Prior posts have noted that a) for every 1 human cell there are 10 bacteria in or on our bodies; b) these bacteria are key to the digestion of our food, production of necessary nutrients, and disease prevention; c) the nature of our diet influences the make-up of bacterial colonies in our GI tract; d) the bacterial make-up in our GI tract can have a major influence on disease, especially those that impact adults (e.g., inflammatory processes); and e) eating yogurt can help nearterm with digestion, but does not alter the longterm make-up of bacertia in our GI tract.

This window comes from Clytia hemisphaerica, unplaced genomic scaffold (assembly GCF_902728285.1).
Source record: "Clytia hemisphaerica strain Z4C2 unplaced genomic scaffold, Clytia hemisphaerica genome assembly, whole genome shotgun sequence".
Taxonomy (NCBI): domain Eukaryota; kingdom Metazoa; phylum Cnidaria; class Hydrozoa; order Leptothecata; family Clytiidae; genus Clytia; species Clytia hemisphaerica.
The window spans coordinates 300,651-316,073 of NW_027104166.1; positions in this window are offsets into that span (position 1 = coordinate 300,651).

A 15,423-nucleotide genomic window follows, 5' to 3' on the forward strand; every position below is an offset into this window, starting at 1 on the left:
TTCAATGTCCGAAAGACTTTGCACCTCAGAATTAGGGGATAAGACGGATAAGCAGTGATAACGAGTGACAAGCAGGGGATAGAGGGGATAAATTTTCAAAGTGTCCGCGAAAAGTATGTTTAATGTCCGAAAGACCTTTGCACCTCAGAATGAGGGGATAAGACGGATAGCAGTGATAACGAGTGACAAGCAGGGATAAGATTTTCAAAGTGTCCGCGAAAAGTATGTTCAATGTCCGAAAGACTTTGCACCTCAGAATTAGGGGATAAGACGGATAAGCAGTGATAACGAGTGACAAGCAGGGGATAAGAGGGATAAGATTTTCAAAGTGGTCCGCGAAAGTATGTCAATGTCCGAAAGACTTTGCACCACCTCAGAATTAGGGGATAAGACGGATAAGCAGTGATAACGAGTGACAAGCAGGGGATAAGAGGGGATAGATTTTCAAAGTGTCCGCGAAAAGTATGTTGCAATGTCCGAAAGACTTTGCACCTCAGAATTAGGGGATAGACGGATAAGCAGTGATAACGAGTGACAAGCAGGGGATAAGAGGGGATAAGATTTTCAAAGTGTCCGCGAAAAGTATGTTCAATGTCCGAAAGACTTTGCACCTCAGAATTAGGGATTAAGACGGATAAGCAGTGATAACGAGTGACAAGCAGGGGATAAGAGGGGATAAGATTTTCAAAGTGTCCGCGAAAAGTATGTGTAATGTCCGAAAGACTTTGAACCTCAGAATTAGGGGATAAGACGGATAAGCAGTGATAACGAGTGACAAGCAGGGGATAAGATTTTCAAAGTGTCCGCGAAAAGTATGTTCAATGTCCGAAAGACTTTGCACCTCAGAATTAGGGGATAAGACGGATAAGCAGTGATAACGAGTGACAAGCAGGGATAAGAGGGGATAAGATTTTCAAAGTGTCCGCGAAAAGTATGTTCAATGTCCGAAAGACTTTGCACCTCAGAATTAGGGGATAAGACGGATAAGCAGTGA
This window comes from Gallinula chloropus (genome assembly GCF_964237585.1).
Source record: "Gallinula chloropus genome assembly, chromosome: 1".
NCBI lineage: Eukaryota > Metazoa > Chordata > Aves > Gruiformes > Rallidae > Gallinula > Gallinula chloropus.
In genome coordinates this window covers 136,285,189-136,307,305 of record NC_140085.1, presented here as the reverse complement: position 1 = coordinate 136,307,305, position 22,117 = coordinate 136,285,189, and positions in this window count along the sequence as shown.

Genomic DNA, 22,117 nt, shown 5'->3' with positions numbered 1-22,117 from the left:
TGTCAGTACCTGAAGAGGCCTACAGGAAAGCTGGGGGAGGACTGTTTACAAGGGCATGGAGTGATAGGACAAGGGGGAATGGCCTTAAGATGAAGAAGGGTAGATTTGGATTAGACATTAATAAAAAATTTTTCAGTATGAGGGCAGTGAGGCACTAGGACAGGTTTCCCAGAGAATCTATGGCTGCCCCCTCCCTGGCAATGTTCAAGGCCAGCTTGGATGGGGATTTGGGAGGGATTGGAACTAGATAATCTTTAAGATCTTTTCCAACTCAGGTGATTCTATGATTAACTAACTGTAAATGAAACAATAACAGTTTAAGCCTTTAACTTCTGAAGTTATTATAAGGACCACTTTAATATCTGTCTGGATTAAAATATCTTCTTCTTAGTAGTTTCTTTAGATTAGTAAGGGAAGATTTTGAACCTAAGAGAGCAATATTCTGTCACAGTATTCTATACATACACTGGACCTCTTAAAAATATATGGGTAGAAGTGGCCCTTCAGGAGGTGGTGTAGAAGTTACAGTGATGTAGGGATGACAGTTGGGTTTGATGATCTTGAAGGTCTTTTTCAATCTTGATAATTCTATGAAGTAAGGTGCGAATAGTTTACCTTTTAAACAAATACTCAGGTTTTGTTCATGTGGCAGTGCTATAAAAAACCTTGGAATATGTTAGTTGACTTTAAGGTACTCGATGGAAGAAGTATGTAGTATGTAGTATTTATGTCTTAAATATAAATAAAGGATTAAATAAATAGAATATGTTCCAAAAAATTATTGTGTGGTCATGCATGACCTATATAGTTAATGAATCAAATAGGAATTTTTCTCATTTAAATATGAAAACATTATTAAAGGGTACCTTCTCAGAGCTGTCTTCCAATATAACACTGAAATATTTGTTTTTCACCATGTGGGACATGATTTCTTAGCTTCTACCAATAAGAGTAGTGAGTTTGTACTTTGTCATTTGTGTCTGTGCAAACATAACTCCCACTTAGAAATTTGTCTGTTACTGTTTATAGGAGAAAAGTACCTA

Now science is taking a hard look at exactly what is the diversity of the make-up of bacteria on and in humans, and what is the genome of said bacteria. It is a fascinating new world in terms of understanding this incredibly important aspect of our co-physiology (one might call it). For those interested in an overview of what studies are being undertaken, I recommend an interview on the NewsHour. See http://www.pbs.org/newshour/bb/science/jan-june12/miccrobes_06-14.html.
An interesting discussion of the diversity of bacteria on and in the body can be found at http://www.nytimes.com/2012/06/19/science/studies-of-human-microbiome-yield-new-insights.html?nl=todaysheadlines&emc=edit_th_20120619.
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